The Lost Duchess, by Jenny Barden

The Lost Duchess
This month I’m delighted to welcome back historical fiction author, Jenny Barden, to Whims & Tonic to tell us about her second novel, THE LOST DUCHESS, which was published last week and is being officially launched in London this very evening! Jenny’s debut novel MISTRESS OF THE SEA  was hugely successful – testament not only to Jenny’s wonderful writing, but to her relentless hard work! In her interview below (which she wisely sent on before opening the champagne tonight), Jenny updates us on the challenges of writing that ‘difficult second novel’ and shares a fascinating insight into the many different aspects of a writer’s life and explains why it helps to be a proficient juggler. Over to Jenny ….
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Hello again, Hazel, and thank you very much for giving me the opportunity to say a little about what has happened since I had the privilege of contributing to ‘Then & Now’ back in June.
The first major bit of good news is that the book which I had then just finished (in the midst of a house move, leaks and flood warnings!) is now published. THE LOST DUCHESS came out on 7 November in hardback and as an ebook and will be released as a paperback next summer.
When I last spoke to you I was on tenterhooks as to whether this book would meet my editor’s approval. Well, it wasn’t all plain sailing; there were several rounds of revisions before the book finally got the unqualified ‘just right’ that I really wanted to hear. In fact, there was so much pressure to refine the manuscript to what became a looming deadline that the release of the paperback for my debut largely passed me by in a blur!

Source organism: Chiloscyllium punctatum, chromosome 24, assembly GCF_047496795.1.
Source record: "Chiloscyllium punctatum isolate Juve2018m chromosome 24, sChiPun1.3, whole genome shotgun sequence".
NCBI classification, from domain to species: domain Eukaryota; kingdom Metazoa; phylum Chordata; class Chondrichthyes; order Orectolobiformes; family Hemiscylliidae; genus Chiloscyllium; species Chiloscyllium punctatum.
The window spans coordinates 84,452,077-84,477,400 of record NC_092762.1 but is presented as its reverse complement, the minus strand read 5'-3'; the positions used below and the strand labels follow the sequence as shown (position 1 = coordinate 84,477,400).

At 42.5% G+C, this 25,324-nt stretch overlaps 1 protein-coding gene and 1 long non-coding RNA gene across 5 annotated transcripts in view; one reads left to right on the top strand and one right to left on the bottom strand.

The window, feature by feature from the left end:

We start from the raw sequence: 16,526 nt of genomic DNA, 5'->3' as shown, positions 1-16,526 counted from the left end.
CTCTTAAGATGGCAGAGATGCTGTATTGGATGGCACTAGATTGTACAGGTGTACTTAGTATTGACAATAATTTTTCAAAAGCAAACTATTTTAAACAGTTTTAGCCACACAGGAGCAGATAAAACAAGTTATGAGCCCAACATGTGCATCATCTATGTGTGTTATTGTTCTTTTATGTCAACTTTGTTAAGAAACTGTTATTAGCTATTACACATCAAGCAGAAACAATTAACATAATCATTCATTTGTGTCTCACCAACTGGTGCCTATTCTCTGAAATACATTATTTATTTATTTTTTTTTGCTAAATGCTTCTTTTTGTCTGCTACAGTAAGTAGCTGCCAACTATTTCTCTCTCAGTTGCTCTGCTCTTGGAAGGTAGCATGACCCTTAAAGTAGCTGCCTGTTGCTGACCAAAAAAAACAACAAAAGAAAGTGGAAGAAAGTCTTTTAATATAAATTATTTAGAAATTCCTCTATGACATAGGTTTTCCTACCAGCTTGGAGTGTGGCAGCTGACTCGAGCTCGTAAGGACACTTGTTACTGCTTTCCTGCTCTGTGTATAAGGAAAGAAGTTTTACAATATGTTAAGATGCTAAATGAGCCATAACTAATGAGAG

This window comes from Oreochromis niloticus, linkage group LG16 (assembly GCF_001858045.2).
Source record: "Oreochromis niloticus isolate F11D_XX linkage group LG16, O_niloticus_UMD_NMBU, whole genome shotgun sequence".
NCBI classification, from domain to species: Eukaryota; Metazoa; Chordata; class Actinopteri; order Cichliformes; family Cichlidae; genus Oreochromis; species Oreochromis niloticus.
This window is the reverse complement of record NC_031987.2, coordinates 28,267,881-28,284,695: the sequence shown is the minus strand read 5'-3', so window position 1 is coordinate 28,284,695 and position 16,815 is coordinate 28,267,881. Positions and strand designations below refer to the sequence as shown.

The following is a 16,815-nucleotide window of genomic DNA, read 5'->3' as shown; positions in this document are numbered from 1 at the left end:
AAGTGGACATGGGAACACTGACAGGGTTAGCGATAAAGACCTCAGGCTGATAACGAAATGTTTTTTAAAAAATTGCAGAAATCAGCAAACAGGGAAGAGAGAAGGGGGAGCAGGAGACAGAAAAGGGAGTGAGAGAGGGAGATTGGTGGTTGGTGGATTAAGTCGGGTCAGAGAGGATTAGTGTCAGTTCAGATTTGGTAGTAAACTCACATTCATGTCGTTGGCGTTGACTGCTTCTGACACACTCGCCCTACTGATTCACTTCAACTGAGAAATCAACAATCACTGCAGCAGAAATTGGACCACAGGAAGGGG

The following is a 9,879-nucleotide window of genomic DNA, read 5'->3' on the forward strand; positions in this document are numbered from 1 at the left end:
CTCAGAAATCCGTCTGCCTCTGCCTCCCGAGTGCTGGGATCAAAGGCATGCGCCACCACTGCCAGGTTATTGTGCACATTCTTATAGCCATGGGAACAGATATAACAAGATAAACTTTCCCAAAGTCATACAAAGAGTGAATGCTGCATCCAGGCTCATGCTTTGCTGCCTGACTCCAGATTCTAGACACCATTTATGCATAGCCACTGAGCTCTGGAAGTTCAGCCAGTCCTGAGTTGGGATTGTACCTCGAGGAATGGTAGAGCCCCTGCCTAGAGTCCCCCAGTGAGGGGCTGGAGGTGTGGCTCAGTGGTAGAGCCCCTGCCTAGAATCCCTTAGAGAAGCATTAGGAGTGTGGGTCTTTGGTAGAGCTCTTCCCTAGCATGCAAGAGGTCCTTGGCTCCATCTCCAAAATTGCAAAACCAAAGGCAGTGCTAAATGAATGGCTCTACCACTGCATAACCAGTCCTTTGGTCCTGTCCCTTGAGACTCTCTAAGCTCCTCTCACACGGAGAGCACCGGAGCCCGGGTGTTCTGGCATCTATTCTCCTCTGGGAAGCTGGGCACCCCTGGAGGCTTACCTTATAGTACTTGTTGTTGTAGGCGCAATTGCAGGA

I think readers and new writers sometimes don’t fully appreciate how much juggling authors need to do between finished books that are about to be published, those in the process of being refined, copy-edited and proof read, and those in the course of development, being written creatively. It’s not unusual to have all three stages on the go at once – or maybe more for authors with several titles out a year. Balancing promotion with editing and full throttle writing is sometimes hard to do well.
So it’s with a proud sigh of relief that I’m able to report back and say that The Lost Duchess is on her way. She has a beautiful jacket with which I’m delighted and (this is the icing on the cake) she was recently shortlisted for the ‘Best Historical Read’ Award at the UK’s Festival of Romance.  Just to be on the shortlist along with five other splendid authors of romantic historical fiction is honour enough. It’s heartening to see so much interest in the Duchess before she’s even stepped out into public view. Requests for review copies keep coming in, and the list of events at which I’ve been invited to speak about her continues to rise.
For anyone who enjoys epic adventures, or who is interested in Elizabethan history, the founding of America, or reading a love story with a difference, I hope The Lost Duchess will be one to consider.
More about Jenny and The Lost Duchess can be found at the following links:
Next month, I will be interviewing author Heather Webb about the experience of writing and launching her debut novel BECOMING JOSEPHINE, which will be published by Plume/Penguin at the end of December.

Discovering the creative spark!

pages flying from book